Abandon yourself to God . . . Admit your faults to Him and to your fellows. Clear away the wreckage of your past. Give freely of what you find and join us. We shall be with you in the Fellowship of the Spirit, and you will surely meet some of us as you trudge the Road of Happy Destiny. May God bless you and keep you—until then.
Type “trudge” into Google and you’ll get the following definition: “To walk slowly and with heavy steps, typically because of exhaustion or harsh conditions.” We might picture a man bent over under the weight of life’s burdens.
Yet the word does not connote failure. Someone who trudges has not been defeated; he has not given up. Rather, he is in the midst of the battle. Whatever enemy he may face, he has not yet raised the white flag of surrender. There may not be victory today or tomorrow, but this does not stop him from putting one foot in front of the other.
I was introduced to the idea of trudging this past summer while working at a St. Vincent de Paul shelter for men. One day I asked a counselor how he was, and he replied, “Just trudging.” Seeing I was bit perplexed, he told me to look around. “Every man here,” he said, “is trudging.” Homeless, poor, addicted: the world had turned against these men, and they against it, in so many ways, and yet they carried on. Maybe they weren’t turning their lives around as we would have them, but they weren’t finished yet, either. They were still trudging.
The quotation above comes from the Alcoholics Anonymous book, popularly referred to as “the Big Book.” For many of the shelter’s residents, this book was akin to the Bible. It was the first step in saving their lives. Indeed, it is no secret that, in many ways, the Big Book has its roots in, and was inspired by, the Good Book. And, while some may profit from AA’s program without explicitly turning to Christ, in reality there is no true, spiritual regeneration apart from Him. Long before AA or the Big Book was conceived, St. Vincent de Paul knew that a shelter, a soup kitchen, and a supportive community can only do so much. Without Christ, these are only way stations on a trudge that is ultimately dark, gloomy, and hopeless.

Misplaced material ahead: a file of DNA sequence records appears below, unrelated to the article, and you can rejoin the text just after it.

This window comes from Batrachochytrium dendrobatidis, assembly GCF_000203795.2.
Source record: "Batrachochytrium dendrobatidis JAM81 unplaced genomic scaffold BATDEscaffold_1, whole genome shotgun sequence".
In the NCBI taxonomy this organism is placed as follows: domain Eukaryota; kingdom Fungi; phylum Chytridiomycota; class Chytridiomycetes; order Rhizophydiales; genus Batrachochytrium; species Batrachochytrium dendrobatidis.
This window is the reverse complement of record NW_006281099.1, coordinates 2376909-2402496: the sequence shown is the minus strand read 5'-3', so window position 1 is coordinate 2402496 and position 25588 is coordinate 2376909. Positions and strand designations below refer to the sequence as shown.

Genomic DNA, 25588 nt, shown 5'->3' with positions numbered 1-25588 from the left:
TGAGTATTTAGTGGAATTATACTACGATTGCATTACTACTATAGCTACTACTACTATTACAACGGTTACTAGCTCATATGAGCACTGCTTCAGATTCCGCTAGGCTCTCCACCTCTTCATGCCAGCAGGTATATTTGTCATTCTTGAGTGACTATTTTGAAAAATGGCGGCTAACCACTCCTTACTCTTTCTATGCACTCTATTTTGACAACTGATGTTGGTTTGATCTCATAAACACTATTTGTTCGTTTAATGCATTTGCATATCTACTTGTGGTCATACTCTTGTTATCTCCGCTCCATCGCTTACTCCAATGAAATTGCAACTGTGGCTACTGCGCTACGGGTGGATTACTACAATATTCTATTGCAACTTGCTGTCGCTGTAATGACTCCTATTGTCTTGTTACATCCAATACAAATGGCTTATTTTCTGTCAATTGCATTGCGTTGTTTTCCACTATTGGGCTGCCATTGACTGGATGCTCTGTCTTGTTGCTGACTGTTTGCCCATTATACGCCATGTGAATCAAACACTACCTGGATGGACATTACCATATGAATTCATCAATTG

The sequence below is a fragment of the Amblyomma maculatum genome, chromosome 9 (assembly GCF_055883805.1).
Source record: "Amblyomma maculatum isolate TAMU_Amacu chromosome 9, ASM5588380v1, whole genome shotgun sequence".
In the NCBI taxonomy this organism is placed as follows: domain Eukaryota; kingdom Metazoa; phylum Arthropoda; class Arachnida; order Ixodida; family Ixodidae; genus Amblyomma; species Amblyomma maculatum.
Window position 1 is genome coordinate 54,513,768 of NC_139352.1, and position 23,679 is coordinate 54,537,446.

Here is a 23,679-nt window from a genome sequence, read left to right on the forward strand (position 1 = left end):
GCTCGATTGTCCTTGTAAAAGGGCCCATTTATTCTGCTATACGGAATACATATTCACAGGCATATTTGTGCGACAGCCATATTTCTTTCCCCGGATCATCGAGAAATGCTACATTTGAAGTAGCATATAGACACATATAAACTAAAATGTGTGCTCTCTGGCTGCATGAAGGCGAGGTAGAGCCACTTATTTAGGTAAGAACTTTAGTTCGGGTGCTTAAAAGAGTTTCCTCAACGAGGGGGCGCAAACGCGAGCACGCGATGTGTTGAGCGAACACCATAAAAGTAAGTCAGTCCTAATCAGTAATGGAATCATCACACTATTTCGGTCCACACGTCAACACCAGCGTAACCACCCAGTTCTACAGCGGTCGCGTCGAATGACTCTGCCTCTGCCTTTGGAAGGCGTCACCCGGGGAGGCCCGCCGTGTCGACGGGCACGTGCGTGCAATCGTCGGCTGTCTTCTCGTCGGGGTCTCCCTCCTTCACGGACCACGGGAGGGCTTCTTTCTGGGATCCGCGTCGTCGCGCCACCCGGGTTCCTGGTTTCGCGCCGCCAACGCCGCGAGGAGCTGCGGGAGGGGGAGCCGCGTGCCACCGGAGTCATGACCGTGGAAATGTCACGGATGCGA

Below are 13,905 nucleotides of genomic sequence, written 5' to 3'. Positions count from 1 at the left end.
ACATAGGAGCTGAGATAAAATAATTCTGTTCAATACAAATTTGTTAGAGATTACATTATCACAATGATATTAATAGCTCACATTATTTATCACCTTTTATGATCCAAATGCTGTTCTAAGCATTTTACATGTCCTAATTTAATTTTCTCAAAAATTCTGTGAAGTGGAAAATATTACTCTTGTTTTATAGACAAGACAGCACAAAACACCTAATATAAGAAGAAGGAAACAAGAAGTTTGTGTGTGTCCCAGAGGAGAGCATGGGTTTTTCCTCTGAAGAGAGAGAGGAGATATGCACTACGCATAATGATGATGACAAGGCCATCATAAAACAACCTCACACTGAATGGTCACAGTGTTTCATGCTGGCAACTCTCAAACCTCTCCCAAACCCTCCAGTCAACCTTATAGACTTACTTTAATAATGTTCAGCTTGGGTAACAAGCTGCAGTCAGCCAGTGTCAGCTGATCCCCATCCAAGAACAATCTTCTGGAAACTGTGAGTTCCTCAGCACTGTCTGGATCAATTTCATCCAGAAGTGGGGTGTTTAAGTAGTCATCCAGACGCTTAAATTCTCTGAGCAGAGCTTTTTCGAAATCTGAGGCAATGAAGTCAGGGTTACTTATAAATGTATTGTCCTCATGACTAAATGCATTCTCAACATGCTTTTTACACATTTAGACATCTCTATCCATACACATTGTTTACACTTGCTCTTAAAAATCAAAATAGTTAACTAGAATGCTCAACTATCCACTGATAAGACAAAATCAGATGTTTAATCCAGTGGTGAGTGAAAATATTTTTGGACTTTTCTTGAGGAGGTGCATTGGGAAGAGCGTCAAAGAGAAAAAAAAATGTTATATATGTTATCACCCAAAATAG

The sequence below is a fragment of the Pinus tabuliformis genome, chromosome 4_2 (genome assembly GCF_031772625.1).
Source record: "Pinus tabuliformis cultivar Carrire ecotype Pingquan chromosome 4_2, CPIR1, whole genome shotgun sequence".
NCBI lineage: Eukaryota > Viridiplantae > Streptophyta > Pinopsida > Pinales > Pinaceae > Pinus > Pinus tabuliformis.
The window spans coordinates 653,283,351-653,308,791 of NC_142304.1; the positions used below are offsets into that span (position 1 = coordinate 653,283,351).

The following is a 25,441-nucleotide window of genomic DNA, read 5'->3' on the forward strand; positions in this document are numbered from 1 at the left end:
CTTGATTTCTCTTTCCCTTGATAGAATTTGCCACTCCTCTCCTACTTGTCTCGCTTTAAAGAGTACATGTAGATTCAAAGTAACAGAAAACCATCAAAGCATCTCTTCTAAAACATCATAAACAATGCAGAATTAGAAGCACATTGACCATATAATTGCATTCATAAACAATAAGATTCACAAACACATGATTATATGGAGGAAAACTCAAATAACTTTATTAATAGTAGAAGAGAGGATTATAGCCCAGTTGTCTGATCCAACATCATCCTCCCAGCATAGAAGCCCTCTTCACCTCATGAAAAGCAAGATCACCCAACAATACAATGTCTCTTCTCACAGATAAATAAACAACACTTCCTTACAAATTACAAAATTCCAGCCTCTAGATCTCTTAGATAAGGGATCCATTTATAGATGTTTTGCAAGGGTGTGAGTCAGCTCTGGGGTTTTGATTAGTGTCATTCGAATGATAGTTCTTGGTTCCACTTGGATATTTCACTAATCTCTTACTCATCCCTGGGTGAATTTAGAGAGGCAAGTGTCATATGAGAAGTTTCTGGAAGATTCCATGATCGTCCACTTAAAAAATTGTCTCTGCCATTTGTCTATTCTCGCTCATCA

The Dominican Scripture scholar, Fr. Ceslaus Spicq, O.P. beautifully illustrates the idea of the trudge. He writes,
If someone is ruled by a great hope he longs for its fulfillment, and he sees his very existence as an exercise in patience and perseverance which will eventually allow his desire to be effectively realized. The biblical usage of “endurance” includes the idea of perseverance in adversity and difficulty. . . . [He] stands fast and knows how to suffer calmly, whatever the cost. [This labor] refers either to apostolic labor with all the fatigue and difficulties inherent in the ministry, or to the long and costly effort of the Christians to be morally faithful, especially during persecution.
The trudge only has purpose if seen in the light of Christ. If we do not open our hearts to the Lord, if we do not build an intimate relationship with Jesus Christ, we might as well give up. Why? Because there is no other reason to go on. “I am the way, and the truth, and the life” is no joke. Jesus is not someone we choose from among other contrived deities and try him out for a time. Without Jesus, without the one who created us, without true love, without grace, the pains and worries of life slow us down, and our trudge begins to turn into a shuffle until we trip over our own feet and cannot get back up.
To trudge: although initially it may seem depressing or gloomy, at its core this is a word of perseverance, a word of expectation. It is an action sustained in hope.
In the words of the Big Book, we can pray,
God, I offer myself to Thee—to build with me and to do with me as Thou wilt. Relieve me of the bondage of self, that I may better do Thy will. Take away my difficulties, that victory over them may bear witness to those I would help of Thy Power, Thy Love, and Thy Way of life. May I do Thy will always!
Image: William Gilbert Gaul, On the Way to the Summit (detail)